well, because often they cause errors in openBIM MEP rectly, so that there is no room for interpretation. Cur­
models. Based on stakeholder feedback from the building rently this is not guaranteed due to e.g. translation er­
domain, [10] confirms, that missing parameters in IFC es­ rors between different languages.
pecially in MEP represent one of the biggest obstacles for
a continuous use of the openBIM approach. The Austrian Further requests from the metaTGA stakeholder feed­
research project metaTGA8 deals exactly with those chal­ back for MEP models were, e.g.:
lenges and provides solutions avoiding such situations.
Based on the results of the project, the paper investigates – The developed models, in particular the specified at­
following questions: how do MEP openBIM data models tributes and metadata, should have a strong practical
need to look like? What are the major development steps relevance and should consider the entire life cycle of a
of these models? How are they applied in a BIM project building, especially planning and operation.
– The developed models should be validated by experts
to guarantee a strong practical use.
To meet above requirements a universal concept was
developed introduced by [8]. This concept was further
7 developed within the scope of the project metaTGA and
8 will be described in the following sections.

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Fig. 1 Process overview of the metaTGA approach of developing MEP BIM models
Übersicht des metaTGA Prozesses zur Modellentwicklung von TGA BIM Komponentenmodellen

2.1.2 Data harvesting different users to apply them according to their role in a
BIM project with different BIM applications. The collab­
For each MEP component to be developed e.g. heat oration software BIMQ10 was chosen for this purpose.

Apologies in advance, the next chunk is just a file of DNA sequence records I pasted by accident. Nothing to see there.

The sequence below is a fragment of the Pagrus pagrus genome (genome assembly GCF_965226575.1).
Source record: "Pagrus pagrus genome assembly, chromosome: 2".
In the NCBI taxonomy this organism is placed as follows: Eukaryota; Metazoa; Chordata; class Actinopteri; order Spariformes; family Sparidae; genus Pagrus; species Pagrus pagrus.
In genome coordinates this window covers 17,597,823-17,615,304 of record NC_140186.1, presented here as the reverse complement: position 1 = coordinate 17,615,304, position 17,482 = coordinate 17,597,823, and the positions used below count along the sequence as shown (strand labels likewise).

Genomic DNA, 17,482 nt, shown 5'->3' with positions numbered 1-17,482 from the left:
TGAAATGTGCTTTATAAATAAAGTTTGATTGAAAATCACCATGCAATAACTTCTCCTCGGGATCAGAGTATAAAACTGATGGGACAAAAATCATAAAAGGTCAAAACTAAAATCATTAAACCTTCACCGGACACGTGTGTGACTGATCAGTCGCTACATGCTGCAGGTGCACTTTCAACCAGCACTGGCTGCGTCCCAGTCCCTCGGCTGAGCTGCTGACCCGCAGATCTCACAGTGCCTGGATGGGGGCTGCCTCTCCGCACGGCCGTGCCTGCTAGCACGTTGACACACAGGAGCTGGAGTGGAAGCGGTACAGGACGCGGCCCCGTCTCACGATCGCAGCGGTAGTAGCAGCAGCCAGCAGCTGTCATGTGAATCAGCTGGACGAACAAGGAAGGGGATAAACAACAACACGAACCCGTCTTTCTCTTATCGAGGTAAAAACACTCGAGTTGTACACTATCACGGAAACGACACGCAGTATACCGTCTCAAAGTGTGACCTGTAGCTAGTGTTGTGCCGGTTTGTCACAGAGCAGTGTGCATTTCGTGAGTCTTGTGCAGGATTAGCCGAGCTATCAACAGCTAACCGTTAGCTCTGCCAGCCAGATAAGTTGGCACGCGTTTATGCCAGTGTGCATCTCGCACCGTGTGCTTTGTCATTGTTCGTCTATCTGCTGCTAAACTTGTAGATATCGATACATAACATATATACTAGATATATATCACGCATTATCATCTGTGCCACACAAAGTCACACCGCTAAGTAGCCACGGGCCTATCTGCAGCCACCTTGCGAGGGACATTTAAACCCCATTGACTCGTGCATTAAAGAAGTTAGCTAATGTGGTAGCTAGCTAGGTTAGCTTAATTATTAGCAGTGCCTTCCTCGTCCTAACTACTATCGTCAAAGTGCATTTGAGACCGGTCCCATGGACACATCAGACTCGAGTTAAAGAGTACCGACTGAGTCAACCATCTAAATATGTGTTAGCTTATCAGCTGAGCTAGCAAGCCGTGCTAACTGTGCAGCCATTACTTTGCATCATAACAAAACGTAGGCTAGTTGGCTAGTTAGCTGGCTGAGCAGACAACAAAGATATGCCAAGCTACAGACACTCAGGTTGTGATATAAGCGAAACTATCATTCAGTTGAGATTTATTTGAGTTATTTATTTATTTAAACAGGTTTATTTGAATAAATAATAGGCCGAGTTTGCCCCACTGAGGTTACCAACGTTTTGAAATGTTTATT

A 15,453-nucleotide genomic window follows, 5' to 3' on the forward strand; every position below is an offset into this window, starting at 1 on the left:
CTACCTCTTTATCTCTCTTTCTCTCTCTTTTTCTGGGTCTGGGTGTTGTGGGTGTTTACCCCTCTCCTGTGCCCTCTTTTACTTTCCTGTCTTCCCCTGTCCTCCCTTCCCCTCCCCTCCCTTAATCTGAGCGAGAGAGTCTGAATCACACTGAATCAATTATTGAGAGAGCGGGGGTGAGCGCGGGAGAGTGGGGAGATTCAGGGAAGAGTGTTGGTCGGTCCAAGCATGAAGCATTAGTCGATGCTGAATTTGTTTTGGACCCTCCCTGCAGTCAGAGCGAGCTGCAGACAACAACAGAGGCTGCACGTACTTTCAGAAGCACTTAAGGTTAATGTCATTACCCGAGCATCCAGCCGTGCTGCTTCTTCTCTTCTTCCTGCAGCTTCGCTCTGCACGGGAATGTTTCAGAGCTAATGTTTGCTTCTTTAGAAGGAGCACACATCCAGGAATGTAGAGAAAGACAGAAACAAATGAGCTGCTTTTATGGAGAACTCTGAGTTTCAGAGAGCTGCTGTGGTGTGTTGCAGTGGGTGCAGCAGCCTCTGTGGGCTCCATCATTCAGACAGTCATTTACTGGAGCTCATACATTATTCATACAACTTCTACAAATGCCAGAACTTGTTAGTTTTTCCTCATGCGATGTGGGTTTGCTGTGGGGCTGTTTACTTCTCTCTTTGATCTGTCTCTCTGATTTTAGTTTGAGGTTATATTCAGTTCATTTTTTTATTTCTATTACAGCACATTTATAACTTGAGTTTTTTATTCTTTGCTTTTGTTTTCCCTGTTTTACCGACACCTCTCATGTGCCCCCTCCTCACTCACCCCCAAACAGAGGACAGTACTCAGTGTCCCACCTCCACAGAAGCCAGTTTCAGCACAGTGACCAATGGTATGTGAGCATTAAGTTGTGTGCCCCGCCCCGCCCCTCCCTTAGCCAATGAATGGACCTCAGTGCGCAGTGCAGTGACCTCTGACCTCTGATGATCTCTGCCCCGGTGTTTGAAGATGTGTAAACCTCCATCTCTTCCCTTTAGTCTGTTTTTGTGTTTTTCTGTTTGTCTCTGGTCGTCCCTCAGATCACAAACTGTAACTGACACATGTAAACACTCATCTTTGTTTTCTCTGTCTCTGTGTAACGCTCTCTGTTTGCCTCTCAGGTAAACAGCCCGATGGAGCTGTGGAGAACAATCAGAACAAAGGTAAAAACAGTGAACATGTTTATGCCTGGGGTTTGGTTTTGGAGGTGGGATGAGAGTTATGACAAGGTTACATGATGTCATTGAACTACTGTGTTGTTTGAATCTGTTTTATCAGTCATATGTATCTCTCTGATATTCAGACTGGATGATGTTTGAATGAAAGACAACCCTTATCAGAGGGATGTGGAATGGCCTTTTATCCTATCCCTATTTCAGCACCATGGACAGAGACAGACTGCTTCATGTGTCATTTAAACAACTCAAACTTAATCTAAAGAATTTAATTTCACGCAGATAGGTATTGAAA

pump, different sources of information (e.g. individual
sheets from VDI-3805, manufacturing data sheets, IFC4 The features of BIMQ perfectly match the requirements
Add2TC1, Austrian standardized specification for build­ of the metaTGA project and support the idea of the open­
ing services (German: Standardisierte Leistungsbe­ BIM approach (Fig. 1: step 5). Additionally to other fea­
schreibung Haustechnik9), experience values from HVAC tures, BIMQ offers the possibility to define individual
experts etc.) were analyzed in detail, resulting in parame­ roles, meaning responsible persons, project phases and
ter lists of available metadata. use cases [12 (S. 180), 13, 14]. This means using BIMQ
one of the main requirements – specify which parameters
These parameters were investigated for their practical are needed (and when) to fully describe a MEP compo­
relevance, reduced to the essential ones and extended nent over the entire building life cycle phases – can be
with corresponding SI-Units (Fig. 1: step 1-2). Next step fulfilled using BIMQ. From a project point of view,
(Fig. 1: step 3) was to investigate which data out of this among others BIMQ interacts as kind of an individual or
set of metadata, is needed from whom and when, for BIM company specific “property server” for MEP BIM model
to be able to deliver its benefits over the entire building definitions. From a management point of view in the role
life cycle. Therefore, all necessary metadata were associat­ of a MEP planner, BIMQ allows both to define Level of
ed to different involved stakeholders (e.g. client, archi­ Information (LOI) requirements as parts of employer in­
tect, technical sub-domain planner, facility manager etc.) formation requests (EIRs) (German: Auftraggeber-Infor­
and building life cycle phases according to the Austrian mations-Anforderung (AIA)) or apply them for BIM pro­
Standard ÖNORM A 6241 Part 2- Appendix B and the jects. To ensure that EIRs and BIM models meet the
Austrian scale of fee structures for architects and engi­ quality standards, BIMQ offers export files for model
neers (German: Leistungsmodell Technische Ausrüstung checking software such as Solibri Model checker (SMC)11
LM.TA- 2014). Additionally, the results can be further or simplebim12, which can be used to automatically
used for process models e.g. sizing of HVAC components, check whether the requirements have been met. Thus, it
using standardized languages like business process model can be guaranteed that every involved technician within a
and notation (BPMN). To ensure practical relevance of BIM project has the same MEP model standards espe­